Saving Ancient Wheats
Several varieties of heritage wheat are being grown at the University of Massachusetts Amherst experimental farm in Deerfield. In efforts to prevent the extinction of some of the most delicious and nutritious grain varieties inherited from the ancient world, UMass students and educators hope to reintroduce these varieties to local bakers and markets.
Eli Rogosa of Northeast Organic Wheat and one of the educators at the UMass Amherst Farm says:“Heritage wheat is not that different than an heirloom tomato; it’s old, it’s got extensive root system, it does great in organic farms, and it’s delicious. It’s not bred for yield, it’s selected by traditional peoples for flavor and health.”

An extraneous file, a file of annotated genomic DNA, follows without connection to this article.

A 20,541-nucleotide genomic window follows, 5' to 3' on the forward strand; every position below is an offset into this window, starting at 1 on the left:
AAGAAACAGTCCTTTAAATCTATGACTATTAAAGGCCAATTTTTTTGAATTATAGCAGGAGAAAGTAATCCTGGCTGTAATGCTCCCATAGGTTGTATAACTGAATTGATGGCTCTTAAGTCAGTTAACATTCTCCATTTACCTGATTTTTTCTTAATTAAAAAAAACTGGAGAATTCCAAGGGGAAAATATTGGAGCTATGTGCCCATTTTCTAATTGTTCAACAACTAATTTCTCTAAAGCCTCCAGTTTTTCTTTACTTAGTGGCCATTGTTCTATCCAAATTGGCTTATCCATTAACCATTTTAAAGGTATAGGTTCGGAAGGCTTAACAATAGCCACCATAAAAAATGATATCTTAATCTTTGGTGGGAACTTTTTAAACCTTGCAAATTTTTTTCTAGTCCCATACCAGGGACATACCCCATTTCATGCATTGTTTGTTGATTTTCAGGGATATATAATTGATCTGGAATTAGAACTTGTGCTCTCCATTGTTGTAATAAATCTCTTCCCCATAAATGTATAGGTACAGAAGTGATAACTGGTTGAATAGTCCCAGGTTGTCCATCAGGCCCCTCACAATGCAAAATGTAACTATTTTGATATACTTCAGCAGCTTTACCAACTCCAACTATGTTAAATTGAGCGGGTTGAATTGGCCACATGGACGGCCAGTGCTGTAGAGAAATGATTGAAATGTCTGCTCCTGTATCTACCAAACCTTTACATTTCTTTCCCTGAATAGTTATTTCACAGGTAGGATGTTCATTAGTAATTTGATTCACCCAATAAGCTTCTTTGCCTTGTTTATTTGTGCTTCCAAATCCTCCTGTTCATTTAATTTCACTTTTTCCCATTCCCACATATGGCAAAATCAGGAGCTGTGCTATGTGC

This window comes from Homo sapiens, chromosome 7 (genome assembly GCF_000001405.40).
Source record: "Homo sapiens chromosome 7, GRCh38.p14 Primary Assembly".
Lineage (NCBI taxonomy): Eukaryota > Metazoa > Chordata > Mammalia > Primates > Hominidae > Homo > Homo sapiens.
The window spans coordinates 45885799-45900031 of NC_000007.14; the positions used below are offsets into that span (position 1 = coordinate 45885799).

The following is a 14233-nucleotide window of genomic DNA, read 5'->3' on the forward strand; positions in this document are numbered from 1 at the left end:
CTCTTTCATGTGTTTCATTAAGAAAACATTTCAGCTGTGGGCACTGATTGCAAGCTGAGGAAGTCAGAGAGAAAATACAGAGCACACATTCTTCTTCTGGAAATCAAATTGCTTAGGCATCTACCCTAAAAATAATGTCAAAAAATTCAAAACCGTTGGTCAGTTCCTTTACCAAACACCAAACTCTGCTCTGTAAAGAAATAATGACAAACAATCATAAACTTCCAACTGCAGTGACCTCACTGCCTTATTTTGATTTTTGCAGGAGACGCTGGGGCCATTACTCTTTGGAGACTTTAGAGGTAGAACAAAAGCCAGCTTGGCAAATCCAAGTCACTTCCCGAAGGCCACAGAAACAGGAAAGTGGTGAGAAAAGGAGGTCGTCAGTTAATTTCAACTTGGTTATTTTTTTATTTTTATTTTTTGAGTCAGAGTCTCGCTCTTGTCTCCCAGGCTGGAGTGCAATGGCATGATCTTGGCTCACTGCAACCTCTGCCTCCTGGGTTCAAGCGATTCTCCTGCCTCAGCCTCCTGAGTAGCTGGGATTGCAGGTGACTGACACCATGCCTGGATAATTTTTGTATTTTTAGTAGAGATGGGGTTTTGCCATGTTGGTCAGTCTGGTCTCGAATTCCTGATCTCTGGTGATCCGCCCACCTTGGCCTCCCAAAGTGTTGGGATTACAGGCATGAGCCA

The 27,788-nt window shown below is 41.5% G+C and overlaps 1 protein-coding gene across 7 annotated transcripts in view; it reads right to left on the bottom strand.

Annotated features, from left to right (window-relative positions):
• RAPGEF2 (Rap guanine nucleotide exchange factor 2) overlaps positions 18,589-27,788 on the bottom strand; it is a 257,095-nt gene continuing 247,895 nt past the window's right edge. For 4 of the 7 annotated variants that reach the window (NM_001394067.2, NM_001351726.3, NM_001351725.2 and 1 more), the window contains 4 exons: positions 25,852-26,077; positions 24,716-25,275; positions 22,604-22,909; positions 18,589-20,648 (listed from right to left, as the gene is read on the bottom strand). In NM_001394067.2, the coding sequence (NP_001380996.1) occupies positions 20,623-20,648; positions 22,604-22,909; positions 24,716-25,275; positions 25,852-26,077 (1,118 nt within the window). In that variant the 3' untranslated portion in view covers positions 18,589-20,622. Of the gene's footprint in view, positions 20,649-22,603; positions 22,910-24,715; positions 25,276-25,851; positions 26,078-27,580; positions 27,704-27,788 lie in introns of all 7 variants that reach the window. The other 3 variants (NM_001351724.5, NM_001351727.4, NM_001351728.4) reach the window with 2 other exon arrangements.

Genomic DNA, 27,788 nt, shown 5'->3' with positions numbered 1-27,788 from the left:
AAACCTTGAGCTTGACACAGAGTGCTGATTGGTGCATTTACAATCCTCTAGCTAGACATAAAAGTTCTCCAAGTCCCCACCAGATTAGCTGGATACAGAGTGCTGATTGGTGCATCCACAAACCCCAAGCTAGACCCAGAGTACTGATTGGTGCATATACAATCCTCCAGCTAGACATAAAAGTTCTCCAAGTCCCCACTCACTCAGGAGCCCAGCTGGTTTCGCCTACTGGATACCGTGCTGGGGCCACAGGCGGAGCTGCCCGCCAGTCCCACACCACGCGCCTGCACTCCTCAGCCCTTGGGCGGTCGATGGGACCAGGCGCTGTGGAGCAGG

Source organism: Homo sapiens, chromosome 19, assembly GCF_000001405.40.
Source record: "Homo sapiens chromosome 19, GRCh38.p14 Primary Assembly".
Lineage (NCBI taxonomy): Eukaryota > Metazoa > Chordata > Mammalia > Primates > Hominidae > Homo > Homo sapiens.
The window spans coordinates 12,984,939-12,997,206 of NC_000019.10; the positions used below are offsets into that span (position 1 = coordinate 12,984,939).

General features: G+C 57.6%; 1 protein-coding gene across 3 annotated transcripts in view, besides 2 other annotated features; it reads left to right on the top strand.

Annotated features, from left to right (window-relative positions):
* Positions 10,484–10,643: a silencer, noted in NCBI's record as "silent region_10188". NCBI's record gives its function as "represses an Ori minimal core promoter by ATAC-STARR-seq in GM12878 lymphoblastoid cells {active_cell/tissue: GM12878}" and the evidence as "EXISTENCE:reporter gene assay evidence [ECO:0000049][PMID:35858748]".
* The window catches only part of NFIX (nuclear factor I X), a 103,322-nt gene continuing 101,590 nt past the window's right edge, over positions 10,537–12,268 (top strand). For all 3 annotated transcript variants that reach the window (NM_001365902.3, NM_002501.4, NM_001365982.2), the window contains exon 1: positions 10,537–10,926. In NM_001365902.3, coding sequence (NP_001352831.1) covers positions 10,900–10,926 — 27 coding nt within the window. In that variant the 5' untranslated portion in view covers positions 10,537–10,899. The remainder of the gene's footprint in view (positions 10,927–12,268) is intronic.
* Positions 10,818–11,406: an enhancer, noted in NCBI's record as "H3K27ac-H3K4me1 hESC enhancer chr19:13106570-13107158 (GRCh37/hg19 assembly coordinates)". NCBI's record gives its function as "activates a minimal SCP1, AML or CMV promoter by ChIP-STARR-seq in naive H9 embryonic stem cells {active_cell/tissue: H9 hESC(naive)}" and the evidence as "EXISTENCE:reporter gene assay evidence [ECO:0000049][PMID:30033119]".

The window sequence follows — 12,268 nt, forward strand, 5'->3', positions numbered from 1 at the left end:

Eli continues to discuss that the heritage wheat grown at UMass Amherest has shown to be producing greater yields and more disease resistant than commercial varieties. Plants are selected according to the depth of their root systems (i.e. their ability to absorb nutrients and minerals) and their ability to thrive in local climates.